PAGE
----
Bioethics, Public Moral Argument, and Social Responsibility

Bioethics, Public ethical Argument, and Social accountability explores the position of democratically orientated argument in selling public knowing and dialogue of the advantages and burdens of biotechnological progress.
The participants learn ethical and coverage controversies surrounding biomedical applied sciences and their position in American society, starting with an exam of discourse and ethical authority in democracy, and addressing a collection of matters that come with: dignity in well-being care; the social tasks of scientists, newshounds, and students; and the language of genetics and ethical responsibility.

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There are underlying tensions in the field: between the left and the right; between pro-life conservatives and pro-choice progressives; between libertarian conservatives and neoconservatives, and between progressives who are more and those who are less enthusiastic about technological innovation. These and other underlying tensions have been largely unresolved since the 1970s, and they have now become very visible. This poses a challenge for people in bioethics, who like to think of themselves as able to help to craft moral consensus with and for the public.

Changing the law and making policy are properly left to the Wake legislature. There is no basis here to expand the common law to equate anencephaly with death, according to either Wake law or any other commonly accepted definitions of death and suitability for organ donation, because: • Even though the Wake statute is permissive in nature, its framers clearly did not intend to apply it to a situation where the individual is not being maintained on life support. The second clause, “where respiratory and circulatory functions are maintained by artificial means of support so as to preclude a determination that these functions have ceased,” supports this interpretation; • Anencephalic infants are not dead under the Uniform Determination of Death Act (National Conference of Commissioners on Uniform State Laws 1981), which requires an irreversible cessation of circulatory, respiratory or whole brain function; and • Anencephalic infants do not qualify as dead under the Harvard Criteria (Report of the Ad Hoc Committee of Harvard Medical School 1963), which require unreceptivity and unresponsitivity.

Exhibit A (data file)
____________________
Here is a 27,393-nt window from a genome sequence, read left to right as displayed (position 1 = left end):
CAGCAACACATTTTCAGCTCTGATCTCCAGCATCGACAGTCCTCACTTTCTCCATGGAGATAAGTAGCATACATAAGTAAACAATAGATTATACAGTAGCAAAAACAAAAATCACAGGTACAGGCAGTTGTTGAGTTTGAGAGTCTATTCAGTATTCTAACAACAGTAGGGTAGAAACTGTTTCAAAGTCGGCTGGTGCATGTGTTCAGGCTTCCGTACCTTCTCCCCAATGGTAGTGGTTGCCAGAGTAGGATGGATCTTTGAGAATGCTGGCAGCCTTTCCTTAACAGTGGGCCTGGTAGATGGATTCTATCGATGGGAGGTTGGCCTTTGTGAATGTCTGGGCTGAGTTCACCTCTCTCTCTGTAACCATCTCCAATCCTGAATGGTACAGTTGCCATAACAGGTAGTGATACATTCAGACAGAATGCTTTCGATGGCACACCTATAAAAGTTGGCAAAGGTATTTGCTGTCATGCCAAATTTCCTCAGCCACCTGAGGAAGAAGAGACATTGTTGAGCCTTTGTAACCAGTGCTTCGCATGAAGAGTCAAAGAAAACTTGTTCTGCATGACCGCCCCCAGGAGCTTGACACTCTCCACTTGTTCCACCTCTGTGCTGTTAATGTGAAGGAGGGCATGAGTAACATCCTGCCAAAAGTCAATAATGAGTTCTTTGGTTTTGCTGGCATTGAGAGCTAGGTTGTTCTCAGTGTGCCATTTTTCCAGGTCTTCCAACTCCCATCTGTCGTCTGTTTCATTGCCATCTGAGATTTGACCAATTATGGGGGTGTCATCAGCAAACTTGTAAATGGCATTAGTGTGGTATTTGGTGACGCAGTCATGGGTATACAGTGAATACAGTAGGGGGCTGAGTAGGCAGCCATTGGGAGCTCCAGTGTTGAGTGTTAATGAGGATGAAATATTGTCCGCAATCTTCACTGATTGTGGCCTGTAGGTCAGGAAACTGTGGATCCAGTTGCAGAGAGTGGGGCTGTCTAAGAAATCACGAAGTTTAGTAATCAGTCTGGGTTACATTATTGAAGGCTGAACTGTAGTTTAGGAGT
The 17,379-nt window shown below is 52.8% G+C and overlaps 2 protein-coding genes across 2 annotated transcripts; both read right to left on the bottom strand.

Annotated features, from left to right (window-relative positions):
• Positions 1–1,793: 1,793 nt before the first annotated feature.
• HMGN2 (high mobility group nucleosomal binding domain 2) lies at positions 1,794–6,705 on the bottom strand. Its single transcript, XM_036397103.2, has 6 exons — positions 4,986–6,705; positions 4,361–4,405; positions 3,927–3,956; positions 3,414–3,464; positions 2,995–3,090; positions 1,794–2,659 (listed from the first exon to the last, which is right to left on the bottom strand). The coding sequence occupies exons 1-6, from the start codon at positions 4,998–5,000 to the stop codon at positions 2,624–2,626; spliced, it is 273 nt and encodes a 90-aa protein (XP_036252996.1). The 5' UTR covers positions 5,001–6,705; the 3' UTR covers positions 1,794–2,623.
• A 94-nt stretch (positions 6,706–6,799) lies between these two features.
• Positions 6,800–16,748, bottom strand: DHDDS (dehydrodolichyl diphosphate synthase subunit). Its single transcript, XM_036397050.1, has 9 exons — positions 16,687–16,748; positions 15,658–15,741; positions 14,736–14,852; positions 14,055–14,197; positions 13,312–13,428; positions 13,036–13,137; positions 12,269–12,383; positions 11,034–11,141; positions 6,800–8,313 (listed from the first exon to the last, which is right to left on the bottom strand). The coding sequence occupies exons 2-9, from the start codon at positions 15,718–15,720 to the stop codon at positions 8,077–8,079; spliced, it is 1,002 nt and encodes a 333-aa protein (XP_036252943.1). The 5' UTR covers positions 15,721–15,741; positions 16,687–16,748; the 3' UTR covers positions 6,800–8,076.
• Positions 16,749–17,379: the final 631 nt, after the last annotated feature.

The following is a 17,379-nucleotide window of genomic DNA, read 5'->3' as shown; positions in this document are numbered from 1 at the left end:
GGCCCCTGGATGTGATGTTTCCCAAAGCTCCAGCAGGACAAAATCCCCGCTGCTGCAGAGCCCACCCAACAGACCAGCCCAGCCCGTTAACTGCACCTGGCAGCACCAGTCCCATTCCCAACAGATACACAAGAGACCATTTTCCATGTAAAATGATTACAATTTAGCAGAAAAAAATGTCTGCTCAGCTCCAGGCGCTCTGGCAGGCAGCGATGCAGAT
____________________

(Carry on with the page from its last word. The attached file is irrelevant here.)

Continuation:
It raises a very difficult question: is bioethics merely ideology masquerading as public moral philosophy? Tristam Engelhardt has answered this question in the affi rmative (Engelhardt 2002). I think the answer is no; but it is a question that we need to ask ourselves. The best answer will be framed in terms of the democratic process values that I have described, so that we can achieve moral consensus without the eruption of another Civil War. NOTES 1. Whether one believes “bioethics” is a field qualitatively different from traditional medical ethics depends partly upon the significance one attributes to the emphasis on medical truth-telling and patient autonomy in the discussions that began in the late 1960s—which differed from the more global concept of bioethics fi rst introduced by Van Resselaer Potter (1971).

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